Remembering Robin’s explanation in the Shanghai hotel elevator, he realized he must’ve asked for “death” with his coffee instead of “four” creams.

He laughed and nodded.

“Xiè xie,” he said like he was saying the man’s name “Shay” twice.

The eggs were firm but not rubbery. The sausage was hot, lightly crisped but well drained. The hash browns, well, they were greasy and overdone but that just added to the real McDonalds impression.

Sitting in a McDonalds in Wuhan China on a Sunday morning, he smiled and waved to the other McDonald’s employees when they looked at him and laughed after the order taker apparently told them of his butchered Mandarin. He’d rarely had a more enjoyable breakfast — with hot cakes.

And the coffee “with death” was perfect.

Finished, he put his trash in the flap-covered bin, stacked his empty tray on top and then stepped to the counter with the lid of his coffee removed. The young order taker grinned, refilled his cup and handed him four more creamers.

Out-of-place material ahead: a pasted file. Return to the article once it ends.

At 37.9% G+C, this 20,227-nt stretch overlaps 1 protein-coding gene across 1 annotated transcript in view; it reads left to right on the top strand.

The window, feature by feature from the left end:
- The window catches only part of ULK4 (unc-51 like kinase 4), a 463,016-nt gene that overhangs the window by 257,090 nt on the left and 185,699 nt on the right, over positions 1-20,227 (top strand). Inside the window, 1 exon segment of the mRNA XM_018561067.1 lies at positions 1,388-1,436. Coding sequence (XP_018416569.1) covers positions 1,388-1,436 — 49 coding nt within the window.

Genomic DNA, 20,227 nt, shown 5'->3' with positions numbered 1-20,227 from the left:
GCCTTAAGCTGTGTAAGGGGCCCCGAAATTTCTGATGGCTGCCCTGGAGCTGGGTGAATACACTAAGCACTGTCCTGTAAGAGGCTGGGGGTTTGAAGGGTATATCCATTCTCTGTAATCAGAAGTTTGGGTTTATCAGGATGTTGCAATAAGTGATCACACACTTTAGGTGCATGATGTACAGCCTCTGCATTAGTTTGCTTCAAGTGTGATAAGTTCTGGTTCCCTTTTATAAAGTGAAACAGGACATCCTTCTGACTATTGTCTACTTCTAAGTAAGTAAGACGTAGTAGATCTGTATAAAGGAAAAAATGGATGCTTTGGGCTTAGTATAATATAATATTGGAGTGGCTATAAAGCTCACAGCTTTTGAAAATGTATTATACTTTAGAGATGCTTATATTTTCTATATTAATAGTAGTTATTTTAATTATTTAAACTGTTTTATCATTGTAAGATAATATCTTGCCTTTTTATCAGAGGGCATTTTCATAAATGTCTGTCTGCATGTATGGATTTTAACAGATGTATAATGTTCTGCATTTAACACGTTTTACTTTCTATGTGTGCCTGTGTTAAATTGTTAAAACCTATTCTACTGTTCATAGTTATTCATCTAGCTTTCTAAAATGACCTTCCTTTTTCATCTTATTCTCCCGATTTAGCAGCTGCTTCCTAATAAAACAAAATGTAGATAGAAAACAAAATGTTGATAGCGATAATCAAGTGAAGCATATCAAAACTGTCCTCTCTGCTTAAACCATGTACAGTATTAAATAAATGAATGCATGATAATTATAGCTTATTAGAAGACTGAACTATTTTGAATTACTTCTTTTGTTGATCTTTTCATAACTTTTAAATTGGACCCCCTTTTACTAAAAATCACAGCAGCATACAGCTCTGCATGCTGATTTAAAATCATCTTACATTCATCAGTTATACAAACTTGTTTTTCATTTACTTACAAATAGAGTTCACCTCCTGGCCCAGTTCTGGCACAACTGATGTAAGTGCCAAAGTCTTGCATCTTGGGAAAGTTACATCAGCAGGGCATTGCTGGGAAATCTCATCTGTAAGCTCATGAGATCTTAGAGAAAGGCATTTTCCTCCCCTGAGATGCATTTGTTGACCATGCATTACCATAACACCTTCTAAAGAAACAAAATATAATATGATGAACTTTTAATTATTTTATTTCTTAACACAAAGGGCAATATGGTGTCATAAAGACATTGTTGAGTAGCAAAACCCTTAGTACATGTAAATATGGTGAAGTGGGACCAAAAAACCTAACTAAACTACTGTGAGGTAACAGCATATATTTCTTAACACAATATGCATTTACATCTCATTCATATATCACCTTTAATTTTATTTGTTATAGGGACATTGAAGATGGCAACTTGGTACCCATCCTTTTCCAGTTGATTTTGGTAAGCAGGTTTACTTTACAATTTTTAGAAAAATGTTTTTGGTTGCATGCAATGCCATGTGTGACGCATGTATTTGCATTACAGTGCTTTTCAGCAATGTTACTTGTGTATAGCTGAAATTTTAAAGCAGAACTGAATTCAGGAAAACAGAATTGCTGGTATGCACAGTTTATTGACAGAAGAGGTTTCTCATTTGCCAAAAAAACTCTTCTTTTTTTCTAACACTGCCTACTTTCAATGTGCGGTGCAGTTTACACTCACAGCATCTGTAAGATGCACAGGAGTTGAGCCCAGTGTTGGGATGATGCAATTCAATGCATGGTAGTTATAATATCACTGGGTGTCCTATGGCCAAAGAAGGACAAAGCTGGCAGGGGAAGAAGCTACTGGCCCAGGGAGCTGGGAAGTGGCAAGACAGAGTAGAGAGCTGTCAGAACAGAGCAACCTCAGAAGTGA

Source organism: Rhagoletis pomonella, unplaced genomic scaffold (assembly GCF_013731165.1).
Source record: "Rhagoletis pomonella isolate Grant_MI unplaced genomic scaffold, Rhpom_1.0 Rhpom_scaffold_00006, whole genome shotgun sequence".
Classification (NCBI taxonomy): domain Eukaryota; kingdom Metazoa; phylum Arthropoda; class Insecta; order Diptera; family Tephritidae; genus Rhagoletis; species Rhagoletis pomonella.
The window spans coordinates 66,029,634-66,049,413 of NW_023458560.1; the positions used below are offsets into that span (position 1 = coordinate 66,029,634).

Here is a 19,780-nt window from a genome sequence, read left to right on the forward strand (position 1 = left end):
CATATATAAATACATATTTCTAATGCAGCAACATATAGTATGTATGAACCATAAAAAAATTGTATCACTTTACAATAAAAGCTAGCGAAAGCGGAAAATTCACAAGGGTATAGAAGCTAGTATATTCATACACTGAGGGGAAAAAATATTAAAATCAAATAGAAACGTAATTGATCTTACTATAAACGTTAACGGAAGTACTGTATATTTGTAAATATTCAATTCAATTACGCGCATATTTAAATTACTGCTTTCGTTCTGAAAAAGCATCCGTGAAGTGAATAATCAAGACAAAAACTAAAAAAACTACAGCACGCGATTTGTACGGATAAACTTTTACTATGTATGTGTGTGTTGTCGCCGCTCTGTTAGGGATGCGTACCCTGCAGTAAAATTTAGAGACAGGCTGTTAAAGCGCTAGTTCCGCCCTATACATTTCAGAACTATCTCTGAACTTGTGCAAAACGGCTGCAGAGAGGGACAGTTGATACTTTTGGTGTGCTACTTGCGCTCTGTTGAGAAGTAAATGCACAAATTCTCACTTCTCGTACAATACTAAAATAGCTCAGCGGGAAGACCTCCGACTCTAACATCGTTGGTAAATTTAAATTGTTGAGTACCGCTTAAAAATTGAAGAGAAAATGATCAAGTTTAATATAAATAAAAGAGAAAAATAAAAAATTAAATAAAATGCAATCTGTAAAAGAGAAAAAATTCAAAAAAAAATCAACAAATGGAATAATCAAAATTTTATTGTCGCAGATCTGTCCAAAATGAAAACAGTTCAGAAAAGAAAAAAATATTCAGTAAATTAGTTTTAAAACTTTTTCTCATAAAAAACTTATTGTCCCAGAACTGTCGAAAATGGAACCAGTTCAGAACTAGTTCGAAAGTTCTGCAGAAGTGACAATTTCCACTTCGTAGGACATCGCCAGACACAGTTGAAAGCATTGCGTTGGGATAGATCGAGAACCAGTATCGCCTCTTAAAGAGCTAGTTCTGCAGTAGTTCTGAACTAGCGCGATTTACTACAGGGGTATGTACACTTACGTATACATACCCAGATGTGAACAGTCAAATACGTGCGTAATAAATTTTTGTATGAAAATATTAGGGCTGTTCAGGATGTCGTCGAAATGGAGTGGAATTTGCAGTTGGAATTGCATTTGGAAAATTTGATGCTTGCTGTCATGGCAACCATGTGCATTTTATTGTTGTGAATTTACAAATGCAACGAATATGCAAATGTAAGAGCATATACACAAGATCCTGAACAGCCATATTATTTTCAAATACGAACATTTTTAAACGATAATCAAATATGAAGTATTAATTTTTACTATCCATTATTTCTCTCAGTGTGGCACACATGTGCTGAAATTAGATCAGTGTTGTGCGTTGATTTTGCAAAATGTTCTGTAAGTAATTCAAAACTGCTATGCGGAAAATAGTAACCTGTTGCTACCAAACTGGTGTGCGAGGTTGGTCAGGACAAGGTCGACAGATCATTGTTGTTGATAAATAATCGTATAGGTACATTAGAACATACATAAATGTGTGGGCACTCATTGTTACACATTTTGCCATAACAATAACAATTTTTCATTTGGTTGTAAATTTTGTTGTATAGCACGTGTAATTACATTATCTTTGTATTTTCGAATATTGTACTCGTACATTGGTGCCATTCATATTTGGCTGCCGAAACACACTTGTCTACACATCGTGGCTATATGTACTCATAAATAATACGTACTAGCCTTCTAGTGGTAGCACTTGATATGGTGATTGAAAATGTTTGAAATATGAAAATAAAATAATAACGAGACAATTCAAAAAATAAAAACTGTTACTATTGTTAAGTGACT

On his relaxed walk back through the now awakening neighborhood, he paused several times to sample the exotic cooking smells.

I could eat that, he thought more than once.

With half of his refilled coffee approaching luke warm, he arrived back at the hotel. For the first time since arriving in China, he felt refreshed and energized for the day. The few aches from his scrapes and cuts yesterday were no more than faint reminders.

In the lobby, Megyn sat on one of the small sofas near the now open restaurant.

She shook her head and smiled as he approached.

“McDonald’s. You’re a desperate fool, Mr. Spencer Blake.”

She rose for his hug and a kiss on the cheek, “Good morning. Beautiful day isn’t it?”

“You look much better than last night,” she said. “Did you sleep well?”

“Not really, but I had a good breakfast and I think my body clock is solidly on China time finally.”

They sat together on the small couch and talked of little things.


The students arrived a little before 10:00 AM.